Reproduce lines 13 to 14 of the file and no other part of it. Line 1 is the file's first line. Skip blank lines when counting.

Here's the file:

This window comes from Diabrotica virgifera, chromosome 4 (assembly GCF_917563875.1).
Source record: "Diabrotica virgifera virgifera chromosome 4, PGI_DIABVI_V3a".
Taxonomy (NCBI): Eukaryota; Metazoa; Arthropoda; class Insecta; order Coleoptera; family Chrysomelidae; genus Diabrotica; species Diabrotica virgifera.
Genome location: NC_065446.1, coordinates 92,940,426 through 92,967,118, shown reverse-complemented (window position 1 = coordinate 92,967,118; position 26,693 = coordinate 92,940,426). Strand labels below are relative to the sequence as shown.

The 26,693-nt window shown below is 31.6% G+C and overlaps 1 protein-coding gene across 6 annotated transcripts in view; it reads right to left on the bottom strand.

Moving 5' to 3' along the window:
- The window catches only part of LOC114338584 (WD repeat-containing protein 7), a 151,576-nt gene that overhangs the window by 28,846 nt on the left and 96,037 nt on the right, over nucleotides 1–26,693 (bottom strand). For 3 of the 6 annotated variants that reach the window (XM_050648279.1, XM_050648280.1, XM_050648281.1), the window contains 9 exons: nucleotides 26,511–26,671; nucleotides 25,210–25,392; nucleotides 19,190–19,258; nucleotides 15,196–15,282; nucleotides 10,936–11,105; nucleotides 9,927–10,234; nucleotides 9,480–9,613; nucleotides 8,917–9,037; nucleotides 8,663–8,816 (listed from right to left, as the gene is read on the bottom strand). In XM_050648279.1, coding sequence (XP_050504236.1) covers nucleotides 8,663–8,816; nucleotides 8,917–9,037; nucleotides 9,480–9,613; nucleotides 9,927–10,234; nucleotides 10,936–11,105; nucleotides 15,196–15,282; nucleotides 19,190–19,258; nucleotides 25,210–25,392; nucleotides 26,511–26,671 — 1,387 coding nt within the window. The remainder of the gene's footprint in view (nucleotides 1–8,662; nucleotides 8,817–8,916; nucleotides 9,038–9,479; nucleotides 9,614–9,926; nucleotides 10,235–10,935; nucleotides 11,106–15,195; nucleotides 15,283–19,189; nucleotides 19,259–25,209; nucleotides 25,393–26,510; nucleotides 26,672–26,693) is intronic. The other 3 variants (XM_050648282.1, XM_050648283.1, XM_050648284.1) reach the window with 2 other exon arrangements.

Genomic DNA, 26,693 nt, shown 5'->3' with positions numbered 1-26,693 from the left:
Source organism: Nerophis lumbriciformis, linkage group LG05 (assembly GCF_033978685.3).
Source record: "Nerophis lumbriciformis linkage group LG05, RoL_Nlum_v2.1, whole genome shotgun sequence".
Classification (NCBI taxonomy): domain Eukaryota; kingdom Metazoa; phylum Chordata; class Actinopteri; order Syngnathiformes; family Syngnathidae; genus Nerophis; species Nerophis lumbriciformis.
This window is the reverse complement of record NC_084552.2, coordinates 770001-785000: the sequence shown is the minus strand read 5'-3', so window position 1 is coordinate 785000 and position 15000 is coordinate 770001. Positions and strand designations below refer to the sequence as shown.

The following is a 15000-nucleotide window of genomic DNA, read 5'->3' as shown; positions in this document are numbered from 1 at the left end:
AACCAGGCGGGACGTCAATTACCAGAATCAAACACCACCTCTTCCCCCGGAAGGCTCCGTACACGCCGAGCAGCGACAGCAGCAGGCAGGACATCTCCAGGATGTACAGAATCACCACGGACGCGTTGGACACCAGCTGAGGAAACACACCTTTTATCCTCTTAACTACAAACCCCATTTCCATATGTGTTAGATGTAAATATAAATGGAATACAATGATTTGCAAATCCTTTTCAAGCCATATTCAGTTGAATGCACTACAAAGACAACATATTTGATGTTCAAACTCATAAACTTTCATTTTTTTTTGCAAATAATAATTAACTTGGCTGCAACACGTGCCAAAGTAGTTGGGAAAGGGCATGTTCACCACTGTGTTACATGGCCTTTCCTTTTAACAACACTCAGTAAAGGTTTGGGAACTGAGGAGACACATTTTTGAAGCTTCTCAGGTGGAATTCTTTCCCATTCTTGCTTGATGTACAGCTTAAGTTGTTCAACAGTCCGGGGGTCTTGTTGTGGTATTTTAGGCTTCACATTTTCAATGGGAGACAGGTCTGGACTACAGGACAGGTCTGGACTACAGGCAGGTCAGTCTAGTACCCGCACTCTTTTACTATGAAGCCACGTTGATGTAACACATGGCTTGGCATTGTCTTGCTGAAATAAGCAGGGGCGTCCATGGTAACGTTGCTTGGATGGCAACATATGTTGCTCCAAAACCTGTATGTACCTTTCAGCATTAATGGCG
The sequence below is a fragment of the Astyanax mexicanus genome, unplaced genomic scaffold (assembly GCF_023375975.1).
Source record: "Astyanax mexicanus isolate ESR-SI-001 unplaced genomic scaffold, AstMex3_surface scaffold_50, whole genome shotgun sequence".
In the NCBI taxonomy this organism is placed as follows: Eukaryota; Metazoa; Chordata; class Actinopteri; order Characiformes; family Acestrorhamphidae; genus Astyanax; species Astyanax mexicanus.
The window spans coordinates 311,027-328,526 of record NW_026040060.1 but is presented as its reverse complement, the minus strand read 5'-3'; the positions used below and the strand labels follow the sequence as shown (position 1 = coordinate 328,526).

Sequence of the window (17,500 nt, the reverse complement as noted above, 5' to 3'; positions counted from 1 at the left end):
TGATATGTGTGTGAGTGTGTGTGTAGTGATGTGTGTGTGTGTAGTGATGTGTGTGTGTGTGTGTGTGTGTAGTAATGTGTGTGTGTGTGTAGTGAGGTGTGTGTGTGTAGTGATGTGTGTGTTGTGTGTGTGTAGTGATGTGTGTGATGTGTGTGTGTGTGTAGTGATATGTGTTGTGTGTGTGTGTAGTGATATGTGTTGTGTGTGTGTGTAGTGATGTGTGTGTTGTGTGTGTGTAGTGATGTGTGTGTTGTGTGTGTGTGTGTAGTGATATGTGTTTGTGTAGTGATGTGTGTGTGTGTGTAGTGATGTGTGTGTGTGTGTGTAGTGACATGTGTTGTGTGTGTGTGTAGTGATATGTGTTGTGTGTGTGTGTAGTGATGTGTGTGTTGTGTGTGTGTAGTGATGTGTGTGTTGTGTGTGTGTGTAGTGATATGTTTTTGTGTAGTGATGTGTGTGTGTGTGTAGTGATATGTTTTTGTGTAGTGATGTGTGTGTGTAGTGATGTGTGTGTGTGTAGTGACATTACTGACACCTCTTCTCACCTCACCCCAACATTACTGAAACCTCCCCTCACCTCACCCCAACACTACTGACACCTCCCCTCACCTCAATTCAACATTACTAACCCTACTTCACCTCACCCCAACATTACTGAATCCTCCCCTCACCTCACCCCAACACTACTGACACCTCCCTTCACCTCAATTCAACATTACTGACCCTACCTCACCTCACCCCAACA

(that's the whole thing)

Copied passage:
The following is a 15000-nucleotide window of genomic DNA, read 5'->3' as shown; positions in this document are numbered from 1 at the left end:
AACCAGGCGGGACGTCAATTACCAGAATCAAACACCACCTCTTCCCCCGGAAGGCTCCGTACACGCCGAGCAGCGACAGCAGCAGGCAGGACATCTCCAGGATGTACAGAATCACCACGGACGCGTTGGACACCAGCTGAGGAAACACACCTTTTATCCTCTTAACTACAAACCCCATTTCCATATGTGTTAGATGTAAATATAAATGGAATACAATGATTTGCAAATCCTTTTCAAGCCATATTCAGTTGAATGCACTACAAAGACAACATATTTGATGTTCAAACTCATAAACTTTCATTTTTTTTTGCAAATAATAATTAACTTGGCTGCAACACGTGCCAAAGTAGTTGGGAAAGGGCATGTTCACCACTGTGTTACATGGCCTTTCCTTTTAACAACACTCAGTAAAGGTTTGGGAACTGAGGAGACACATTTTTGAAGCTTCTCAGGTGGAATTCTTTCCCATTCTTGCTTGATGTACAGCTTAAGTTGTTCAACAGTCCGGGGGTCTTGTTGTGGTATTTTAGGCTTCACATTTTCAATGGGAGACAGGTCTGGACTACAGGACAGGTCTGGACTACAGGCAGGTCAGTCTAGTACCCGCACTCTTTTACTATGAAGCCACGTTGATGTAACACATGGCTTGGCATTGTCTTGCTGAAATAAGCAGGGGCGTCCATGGTAACGTTGCTTGGATGGCAACATATGTTGCTCCAAAACCTGTATGTACCTTTCAGCATTAATGGCG